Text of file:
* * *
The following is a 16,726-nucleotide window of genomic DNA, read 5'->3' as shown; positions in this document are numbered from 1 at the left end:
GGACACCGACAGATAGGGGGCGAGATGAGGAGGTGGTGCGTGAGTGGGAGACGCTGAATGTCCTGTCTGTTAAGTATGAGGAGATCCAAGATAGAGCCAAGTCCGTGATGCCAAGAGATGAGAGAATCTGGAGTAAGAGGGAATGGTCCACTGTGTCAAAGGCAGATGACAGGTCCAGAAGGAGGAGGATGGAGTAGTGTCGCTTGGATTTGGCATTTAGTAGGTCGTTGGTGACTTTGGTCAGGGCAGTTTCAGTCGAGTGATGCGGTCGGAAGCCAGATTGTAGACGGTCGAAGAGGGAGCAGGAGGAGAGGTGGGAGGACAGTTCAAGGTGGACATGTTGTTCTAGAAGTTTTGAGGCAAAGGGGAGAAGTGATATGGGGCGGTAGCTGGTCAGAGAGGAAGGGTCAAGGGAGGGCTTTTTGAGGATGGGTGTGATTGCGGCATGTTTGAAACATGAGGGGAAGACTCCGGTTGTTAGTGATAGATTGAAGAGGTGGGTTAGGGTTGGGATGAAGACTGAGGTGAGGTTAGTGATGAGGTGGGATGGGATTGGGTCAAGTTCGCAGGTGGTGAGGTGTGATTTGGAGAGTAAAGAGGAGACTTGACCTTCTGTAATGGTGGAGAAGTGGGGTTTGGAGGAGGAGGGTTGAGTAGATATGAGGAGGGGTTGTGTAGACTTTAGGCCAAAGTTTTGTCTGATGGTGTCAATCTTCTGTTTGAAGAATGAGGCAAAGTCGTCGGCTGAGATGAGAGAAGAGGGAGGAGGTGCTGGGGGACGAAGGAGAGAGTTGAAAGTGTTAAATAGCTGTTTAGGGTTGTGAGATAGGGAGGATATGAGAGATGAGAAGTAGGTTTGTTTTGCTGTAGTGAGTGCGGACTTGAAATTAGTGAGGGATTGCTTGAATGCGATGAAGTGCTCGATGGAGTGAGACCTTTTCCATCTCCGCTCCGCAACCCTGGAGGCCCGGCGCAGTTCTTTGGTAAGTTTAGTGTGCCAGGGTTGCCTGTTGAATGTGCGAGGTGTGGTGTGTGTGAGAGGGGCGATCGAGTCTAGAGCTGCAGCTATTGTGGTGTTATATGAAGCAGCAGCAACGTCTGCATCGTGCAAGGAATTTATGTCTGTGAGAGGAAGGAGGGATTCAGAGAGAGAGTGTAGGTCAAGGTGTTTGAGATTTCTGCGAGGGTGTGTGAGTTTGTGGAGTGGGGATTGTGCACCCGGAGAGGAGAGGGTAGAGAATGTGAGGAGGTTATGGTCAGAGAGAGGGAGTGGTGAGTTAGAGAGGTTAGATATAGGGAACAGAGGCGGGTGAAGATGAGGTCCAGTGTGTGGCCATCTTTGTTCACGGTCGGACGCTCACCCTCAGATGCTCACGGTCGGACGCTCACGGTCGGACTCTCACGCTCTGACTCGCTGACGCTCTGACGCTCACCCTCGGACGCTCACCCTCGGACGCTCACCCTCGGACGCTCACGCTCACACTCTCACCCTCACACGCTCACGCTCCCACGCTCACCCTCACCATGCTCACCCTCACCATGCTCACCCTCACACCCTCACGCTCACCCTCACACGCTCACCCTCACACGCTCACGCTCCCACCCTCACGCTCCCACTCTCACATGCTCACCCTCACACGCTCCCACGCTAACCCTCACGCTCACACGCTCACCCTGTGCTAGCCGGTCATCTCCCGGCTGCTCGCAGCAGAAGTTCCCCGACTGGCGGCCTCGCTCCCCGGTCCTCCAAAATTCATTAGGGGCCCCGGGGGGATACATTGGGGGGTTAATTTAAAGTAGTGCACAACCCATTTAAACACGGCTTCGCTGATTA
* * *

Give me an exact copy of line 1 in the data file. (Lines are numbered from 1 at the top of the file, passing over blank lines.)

The following is a 16,726-nucleotide window of genomic DNA, read 5'->3' as shown; positions in this document are numbered from 1 at the left end: